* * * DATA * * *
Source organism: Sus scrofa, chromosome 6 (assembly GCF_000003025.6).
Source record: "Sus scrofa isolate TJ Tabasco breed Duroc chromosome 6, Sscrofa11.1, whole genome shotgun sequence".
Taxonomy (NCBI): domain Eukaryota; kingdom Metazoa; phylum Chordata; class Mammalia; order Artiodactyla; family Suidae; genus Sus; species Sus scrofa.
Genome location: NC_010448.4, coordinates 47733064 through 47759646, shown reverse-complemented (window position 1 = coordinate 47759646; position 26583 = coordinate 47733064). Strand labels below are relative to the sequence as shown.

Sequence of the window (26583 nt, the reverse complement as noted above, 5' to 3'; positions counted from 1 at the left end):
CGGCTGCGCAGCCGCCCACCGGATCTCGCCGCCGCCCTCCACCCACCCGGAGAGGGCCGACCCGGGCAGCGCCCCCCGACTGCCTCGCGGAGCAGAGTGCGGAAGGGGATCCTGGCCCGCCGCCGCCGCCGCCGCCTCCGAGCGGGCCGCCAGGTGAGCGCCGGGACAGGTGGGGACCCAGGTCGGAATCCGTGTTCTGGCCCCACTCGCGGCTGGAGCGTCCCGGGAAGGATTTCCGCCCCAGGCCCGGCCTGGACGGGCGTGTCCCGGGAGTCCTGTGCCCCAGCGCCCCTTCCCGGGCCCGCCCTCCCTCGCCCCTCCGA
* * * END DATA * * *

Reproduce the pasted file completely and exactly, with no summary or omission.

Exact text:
Source organism: Sus scrofa, chromosome 6 (assembly GCF_000003025.6).
Source record: "Sus scrofa isolate TJ Tabasco breed Duroc chromosome 6, Sscrofa11.1, whole genome shotgun sequence".
Taxonomy (NCBI): domain Eukaryota; kingdom Metazoa; phylum Chordata; class Mammalia; order Artiodactyla; family Suidae; genus Sus; species Sus scrofa.
Genome location: NC_010448.4, coordinates 47733064 through 47759646, shown reverse-complemented (window position 1 = coordinate 47759646; position 26583 = coordinate 47733064). Strand labels below are relative to the sequence as shown.

Sequence of the window (26583 nt, the reverse complement as noted above, 5' to 3'; positions counted from 1 at the left end):
CGGCTGCGCAGCCGCCCACCGGATCTCGCCGCCGCCCTCCACCCACCCGGAGAGGGCCGACCCGGGCAGCGCCCCCCGACTGCCTCGCGGAGCAGAGTGCGGAAGGGGATCCTGGCCCGCCGCCGCCGCCGCCGCCTCCGAGCGGGCCGCCAGGTGAGCGCCGGGACAGGTGGGGACCCAGGTCGGAATCCGTGTTCTGGCCCCACTCGCGGCTGGAGCGTCCCGGGAAGGATTTCCGCCCCAGGCCCGGCCTGGACGGGCGTGTCCCGGGAGTCCTGTGCCCCAGCGCCCCTTCCCGGGCCCGCCCTCCCTCGCCCCTCCGA